Objectives: Restless legs syndrome is a disorder in which patients have irresistible urge to move legs during rest. Restless legs syndrome seems to be common in end-stage renal disease. After a successful renal transplant, symptoms ameliorate with renal function improvement and restless legs syndrome is seen less in this population. Here, we aimed to investigate restless legs syndrome frequency and associated factors in renal transplant patients.
Materials and Methods: In a cross-sectional study with 193 patients (116 hemodialysis patients, 45 transplant patients, and 32 controls), the presence of restless legs syndrome was assessed using the Restless Legs Syndrome Questionnaire. Medical history, demographic, and laboratory data were collected from the patients' medical records. Patients were questioned about the presence of restless legs syndrome using the Restless Legs Syndrome Questionnaire. Patients were evaluated with Beck Depression Scale for depression and Pittsburgh tests for sleep disturbances.
Results: While the rate of restless legs syndrome was similar between transplants and controls, it was significantly greater in hemodialysis patients. Hemodialysis patients and controls had similar depression scores that were higher compared with transplant patients. Pittsburgh score was similar in transplant patients and controls and significantly increased in the hemodialysis patients. The rate of insomnia was significantly higher in the hemodialysis patients compared with the other 2 groups. Logistic regression analysis revealed independent correlates of restless legs syndrome as insomnia, Beck depression score, and being on hemodialysis. Linear regression analysis showed that independent correlates of higher Pittsburgh score were higher depression score, higher age, and presence of restless legs syndrome.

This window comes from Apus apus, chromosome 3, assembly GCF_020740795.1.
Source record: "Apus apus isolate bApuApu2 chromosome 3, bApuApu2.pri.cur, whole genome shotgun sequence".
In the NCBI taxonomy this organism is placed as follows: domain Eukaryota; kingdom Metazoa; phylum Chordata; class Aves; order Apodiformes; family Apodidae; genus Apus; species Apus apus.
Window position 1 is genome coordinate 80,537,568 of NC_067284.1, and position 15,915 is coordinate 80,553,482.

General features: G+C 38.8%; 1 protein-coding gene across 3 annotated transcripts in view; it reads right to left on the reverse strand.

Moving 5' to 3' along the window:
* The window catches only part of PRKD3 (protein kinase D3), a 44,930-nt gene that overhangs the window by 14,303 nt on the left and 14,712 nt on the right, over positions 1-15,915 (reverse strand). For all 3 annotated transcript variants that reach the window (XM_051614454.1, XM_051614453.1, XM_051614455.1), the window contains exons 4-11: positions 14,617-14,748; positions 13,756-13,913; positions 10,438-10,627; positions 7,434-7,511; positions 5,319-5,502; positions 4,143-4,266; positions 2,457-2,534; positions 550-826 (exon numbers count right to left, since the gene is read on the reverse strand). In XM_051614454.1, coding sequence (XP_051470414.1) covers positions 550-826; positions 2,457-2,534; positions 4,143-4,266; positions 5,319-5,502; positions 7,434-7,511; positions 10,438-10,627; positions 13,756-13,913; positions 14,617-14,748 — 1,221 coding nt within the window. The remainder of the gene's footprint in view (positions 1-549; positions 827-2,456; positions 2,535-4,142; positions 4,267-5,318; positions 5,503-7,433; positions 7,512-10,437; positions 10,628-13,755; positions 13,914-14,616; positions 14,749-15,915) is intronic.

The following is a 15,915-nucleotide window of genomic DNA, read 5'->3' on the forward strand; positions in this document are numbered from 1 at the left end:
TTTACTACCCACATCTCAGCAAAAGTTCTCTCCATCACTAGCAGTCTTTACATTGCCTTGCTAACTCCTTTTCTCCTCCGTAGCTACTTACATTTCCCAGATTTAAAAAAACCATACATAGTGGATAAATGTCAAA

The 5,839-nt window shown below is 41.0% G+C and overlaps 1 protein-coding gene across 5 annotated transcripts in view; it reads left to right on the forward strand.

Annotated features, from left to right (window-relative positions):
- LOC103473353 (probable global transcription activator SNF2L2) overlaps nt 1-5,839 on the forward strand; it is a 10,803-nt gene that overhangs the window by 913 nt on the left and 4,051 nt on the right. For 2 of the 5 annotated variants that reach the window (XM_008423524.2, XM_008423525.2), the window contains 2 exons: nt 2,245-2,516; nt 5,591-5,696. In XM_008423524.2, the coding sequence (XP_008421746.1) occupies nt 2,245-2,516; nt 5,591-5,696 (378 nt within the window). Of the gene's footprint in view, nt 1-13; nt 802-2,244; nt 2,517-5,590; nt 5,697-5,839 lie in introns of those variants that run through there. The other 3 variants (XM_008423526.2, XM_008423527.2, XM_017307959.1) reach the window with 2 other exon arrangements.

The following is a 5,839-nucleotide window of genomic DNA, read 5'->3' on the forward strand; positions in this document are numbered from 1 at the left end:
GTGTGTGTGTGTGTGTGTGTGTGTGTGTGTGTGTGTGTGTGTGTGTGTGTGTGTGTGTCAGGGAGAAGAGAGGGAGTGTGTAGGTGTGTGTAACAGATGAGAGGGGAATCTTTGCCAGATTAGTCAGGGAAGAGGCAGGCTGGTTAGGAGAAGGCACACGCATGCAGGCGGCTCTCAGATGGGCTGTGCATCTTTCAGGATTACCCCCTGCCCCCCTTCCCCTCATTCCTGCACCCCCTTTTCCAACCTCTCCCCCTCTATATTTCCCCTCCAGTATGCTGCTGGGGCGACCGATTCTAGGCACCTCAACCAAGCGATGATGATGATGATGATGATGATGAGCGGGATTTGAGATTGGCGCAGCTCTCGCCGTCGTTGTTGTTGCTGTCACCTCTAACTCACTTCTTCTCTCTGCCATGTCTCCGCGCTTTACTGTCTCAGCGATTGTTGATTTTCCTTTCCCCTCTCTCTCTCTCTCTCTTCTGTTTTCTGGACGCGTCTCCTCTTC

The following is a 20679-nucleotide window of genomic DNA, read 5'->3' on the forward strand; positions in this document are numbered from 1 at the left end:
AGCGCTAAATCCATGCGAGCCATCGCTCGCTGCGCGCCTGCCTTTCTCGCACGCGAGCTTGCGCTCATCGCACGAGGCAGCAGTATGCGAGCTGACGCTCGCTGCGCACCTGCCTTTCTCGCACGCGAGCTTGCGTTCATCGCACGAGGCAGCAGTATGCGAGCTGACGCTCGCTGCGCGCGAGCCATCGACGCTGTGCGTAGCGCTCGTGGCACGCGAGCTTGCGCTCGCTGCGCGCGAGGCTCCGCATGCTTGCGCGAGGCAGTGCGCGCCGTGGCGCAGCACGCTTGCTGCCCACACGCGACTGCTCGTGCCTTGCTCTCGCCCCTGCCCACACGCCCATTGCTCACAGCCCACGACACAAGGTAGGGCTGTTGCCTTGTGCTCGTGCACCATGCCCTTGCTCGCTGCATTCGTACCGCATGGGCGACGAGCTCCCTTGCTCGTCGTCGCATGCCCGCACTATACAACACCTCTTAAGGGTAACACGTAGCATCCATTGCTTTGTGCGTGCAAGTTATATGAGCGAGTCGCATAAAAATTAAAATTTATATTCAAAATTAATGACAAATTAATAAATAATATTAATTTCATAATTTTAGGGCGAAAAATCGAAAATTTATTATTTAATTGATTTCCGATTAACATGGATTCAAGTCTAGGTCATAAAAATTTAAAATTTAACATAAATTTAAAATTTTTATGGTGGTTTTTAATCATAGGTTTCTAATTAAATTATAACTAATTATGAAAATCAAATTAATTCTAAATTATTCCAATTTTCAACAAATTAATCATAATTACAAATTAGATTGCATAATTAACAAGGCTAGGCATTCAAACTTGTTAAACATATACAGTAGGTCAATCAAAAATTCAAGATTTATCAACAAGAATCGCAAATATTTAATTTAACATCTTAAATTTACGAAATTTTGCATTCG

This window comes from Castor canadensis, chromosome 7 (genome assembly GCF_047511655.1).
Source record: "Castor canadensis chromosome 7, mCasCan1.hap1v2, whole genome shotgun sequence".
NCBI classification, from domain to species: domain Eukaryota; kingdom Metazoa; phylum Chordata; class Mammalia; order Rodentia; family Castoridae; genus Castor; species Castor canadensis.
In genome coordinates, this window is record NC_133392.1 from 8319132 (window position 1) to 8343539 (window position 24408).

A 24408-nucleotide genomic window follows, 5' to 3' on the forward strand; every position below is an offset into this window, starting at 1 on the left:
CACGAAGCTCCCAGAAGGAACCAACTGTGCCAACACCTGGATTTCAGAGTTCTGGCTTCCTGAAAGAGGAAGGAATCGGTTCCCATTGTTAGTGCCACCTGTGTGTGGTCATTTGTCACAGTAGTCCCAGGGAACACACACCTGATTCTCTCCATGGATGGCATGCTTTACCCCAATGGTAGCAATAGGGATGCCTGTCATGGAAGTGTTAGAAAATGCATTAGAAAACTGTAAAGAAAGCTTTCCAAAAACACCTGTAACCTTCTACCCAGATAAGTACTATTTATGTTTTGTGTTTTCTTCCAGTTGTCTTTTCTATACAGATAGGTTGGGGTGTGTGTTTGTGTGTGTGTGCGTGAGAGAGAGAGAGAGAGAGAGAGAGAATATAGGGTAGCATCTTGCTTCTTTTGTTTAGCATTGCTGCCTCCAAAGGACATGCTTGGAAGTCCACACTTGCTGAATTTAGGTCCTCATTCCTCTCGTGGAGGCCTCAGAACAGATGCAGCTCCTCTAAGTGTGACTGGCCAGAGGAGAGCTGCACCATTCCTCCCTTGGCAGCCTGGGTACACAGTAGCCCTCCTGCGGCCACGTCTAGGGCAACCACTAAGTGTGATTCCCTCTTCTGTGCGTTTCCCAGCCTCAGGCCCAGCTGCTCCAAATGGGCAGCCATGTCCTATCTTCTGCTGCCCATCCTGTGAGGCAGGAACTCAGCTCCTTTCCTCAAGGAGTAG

Conclusions: The prevalence of restless legs syndrome is significantly lower in transplant patients than it is in patients on maintenance dialysis. In renal transplant patients, restless legs syndrome frequency was found to be lower because of improved renal functions (normalization of uremia), psychological symptoms, and sleep disturbances.
Key words : Kidney transplant, Restless legs syndrome, Insomnia, Dialysis
Restless legs syndrome (RLS) is a disorder charac-terized by unpleasant feeling in the legs, occurring at rest (particularly at bedtime), accompanied by an irresistible urge to move the limbs and thereby produce a temporary relief of symptoms.1-3 It develops as idiopathic and is caused by genetic origin and also secondary to iron deficiency, neurologic lesions, uremia, rheumatoid arthritis, cigarette smoking, myelopathy or myelitis, hypo-thyroidism or hyperthyroidism, acute intermittent porphyria, diabetes, pregnancy, uremia, and use of certain medications (eg, tricyclic antidepressants, selective serotonin reuptake inhibitors, lithium, dopamine antagonists, and caffeine).3,4 The pathogenesis of the RLS disorder may involve disruption of dopaminergic function in the central nervous system, dysfunction of subcortical brain areas, and abnormal relation between brain iron metabolism.3,5 Restless legs syndrome may be related to iron, folate, B12, or magnesium deficiency, and also caused by anemia.6 We used International Restless Legs Syndrome Study Group diagnostic criteria, and RLS prevalence was recorded at 5% to 15% in the general population.7